Investor groups warn government against adding natural gas to ‘Green Taxonomy’

The bosses of three leading investor groups have published an open letter to the UK government expressing strong opposition to the possible inclusion of natural gas projects in the UK’s proposed ‘Green Taxonomy’.

The planned ‘Green Taxonomy’ aims to mirror a similar EU move to establish a common framework for defining which investments and assets can be defined as environmentally sustainable, overseen by the Green Technical Advisory Group (GTAG) on behalf of the government.

But both the UK and EU plans have become mired in controversy over the prospect of natural gas and nuclear projects being officially classified as ‘green’.

The new letter – published by the CEOs of the Institutional Investors Group on Climate Change (IIGCC), Principles for Responsible Investment (PRI) and UK Sustainable Investment and Finance Association (UKSIF), which together represent some of the UK’s biggest financial firms – comes In response to recent media reports that the UK government is actively considering including natural gas in the taxonomy so as to encourage investment in new gas projects that Ministers maintain would help bolster energy security at a time of rising prices.

Business Secretary Kwasi Kwarteng is said to be “keen” on ensuring gas projects qualify for the taxonomy, according to Responsible Investor magazine.

The move also comes as the long-running row over whether or not gas projects should be included in the EU’s planned taxonomy took another twist when a coalition of MEPs recently voted to reject the proposals, setting up a major showdown with the European Commission.

In their open letter the CEOs of IIGGC, PRI, and UKSIF argue they believe classifying gas assets as ‘green’ would damage the credibility of the UK’s taxonomy for many investors, while seriously damaging the UK’s leadership position on sustainable finance for years to come. Short-term considerations around how best to bolster energy security should not be conflated with the taxonomy, they added, arguing that including gas risked sending “misleading signals to investors” at a time when they need greater clarity.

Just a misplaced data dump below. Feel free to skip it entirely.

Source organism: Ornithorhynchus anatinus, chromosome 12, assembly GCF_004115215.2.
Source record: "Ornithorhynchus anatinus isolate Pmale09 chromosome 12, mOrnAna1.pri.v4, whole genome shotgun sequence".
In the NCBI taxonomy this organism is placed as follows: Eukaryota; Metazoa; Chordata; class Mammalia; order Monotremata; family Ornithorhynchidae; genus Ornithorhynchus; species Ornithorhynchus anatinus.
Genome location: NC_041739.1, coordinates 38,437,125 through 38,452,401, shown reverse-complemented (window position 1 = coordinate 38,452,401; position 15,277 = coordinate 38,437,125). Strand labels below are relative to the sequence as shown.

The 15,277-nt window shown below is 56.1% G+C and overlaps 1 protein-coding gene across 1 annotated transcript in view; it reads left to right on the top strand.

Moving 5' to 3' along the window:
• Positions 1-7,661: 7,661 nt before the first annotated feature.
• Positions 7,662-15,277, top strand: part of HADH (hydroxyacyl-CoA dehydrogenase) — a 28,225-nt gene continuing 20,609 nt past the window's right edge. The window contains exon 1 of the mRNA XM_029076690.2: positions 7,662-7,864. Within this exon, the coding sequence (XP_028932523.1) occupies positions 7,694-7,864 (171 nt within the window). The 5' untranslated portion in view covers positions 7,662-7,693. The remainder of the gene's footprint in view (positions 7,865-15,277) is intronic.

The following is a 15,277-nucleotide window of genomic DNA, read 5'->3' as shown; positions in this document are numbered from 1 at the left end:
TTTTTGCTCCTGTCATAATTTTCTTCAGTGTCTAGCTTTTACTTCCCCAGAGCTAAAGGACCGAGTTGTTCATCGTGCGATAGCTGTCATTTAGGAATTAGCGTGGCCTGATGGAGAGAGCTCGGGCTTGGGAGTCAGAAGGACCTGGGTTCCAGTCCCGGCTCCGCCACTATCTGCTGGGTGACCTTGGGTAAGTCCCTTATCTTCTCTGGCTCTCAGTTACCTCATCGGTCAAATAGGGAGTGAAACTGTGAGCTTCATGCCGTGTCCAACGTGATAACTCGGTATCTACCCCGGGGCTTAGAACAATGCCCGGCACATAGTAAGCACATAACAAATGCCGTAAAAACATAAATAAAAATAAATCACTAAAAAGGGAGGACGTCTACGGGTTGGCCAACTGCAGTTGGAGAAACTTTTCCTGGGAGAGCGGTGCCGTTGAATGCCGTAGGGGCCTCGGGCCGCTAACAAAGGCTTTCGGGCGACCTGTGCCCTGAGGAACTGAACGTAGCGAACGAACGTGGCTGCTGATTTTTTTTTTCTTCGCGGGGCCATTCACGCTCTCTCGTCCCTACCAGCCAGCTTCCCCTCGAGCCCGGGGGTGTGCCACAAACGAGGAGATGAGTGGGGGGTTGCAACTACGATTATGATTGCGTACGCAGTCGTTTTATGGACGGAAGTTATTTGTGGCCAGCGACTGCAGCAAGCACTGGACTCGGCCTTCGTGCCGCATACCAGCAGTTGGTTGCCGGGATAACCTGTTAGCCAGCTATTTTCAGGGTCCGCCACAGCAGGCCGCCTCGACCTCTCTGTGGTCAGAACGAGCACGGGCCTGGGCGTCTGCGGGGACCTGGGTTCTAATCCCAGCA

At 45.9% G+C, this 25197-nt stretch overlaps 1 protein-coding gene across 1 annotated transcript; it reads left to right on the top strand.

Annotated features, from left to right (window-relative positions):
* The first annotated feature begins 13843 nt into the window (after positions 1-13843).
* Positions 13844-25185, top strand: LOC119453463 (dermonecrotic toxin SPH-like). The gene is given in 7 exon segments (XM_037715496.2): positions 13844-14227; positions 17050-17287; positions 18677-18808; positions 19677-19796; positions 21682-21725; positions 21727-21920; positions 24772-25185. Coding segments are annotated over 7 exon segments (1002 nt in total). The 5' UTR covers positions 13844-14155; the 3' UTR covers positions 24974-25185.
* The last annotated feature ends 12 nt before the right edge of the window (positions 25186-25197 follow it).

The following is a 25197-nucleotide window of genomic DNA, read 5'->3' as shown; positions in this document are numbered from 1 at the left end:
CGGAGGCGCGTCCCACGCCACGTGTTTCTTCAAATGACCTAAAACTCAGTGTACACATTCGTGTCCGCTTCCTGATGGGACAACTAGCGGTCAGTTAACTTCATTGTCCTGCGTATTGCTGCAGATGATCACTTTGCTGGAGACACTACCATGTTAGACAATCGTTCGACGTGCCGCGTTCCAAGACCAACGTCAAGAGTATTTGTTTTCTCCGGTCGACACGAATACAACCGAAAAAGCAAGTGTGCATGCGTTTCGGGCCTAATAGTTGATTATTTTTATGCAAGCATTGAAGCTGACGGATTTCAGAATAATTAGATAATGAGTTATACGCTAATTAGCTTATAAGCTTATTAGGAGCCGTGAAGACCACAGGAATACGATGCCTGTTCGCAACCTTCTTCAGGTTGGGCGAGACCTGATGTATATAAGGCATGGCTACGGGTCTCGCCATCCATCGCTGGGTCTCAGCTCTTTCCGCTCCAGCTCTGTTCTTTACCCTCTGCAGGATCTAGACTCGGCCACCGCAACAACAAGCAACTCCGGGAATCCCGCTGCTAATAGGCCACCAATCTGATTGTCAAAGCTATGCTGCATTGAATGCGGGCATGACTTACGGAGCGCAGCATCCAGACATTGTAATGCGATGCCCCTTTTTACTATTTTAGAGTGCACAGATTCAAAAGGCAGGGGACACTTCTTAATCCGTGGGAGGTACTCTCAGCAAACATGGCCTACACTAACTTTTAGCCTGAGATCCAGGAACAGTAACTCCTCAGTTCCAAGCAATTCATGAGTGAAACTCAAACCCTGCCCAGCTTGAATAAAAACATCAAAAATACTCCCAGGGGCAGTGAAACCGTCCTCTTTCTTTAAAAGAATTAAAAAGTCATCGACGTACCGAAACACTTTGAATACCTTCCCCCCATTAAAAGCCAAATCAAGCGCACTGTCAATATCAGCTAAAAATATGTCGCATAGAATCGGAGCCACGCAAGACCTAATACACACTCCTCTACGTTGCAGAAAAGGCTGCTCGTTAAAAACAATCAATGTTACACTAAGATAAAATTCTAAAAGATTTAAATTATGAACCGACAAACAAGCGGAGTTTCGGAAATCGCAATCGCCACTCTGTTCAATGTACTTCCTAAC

“The fundamental objection to natural gas being included in the taxonomy is that it is not green,” said Stephanie Pfeifer, CEO, IIGCC. “The taxonomy is meant to be a science-based tool to define ‘green activities’ and thereby provide clarity to investors over which of their investments – both current and prospective – can be considered green. There may be a legitimate role for natural gas as a ‘bridge’ during the energy transition, but this should not be interpreted as gas equating to green.”

David Atkin, CEO at the Principles for Responsible Investment, agreed that UK’s taxonomy could and should aim to demonstrate maximum alignment with a science-based transition even if some use of natural gas in the UK would be necessary as part of the shift towards a net zero emission economy.

“Ambition is necessary to global efforts to tackle the most damaging effects of climate change,” he said. “The UK government has an opportunity here to demonstrate world-leading ambition on climate by ensuring that its taxonomy does not encompass natural gas activities. Our global approach to climate change must be rooted in realism and as such we should recognise that natural gas may have a role to play in facilitating the transition in the long term.”

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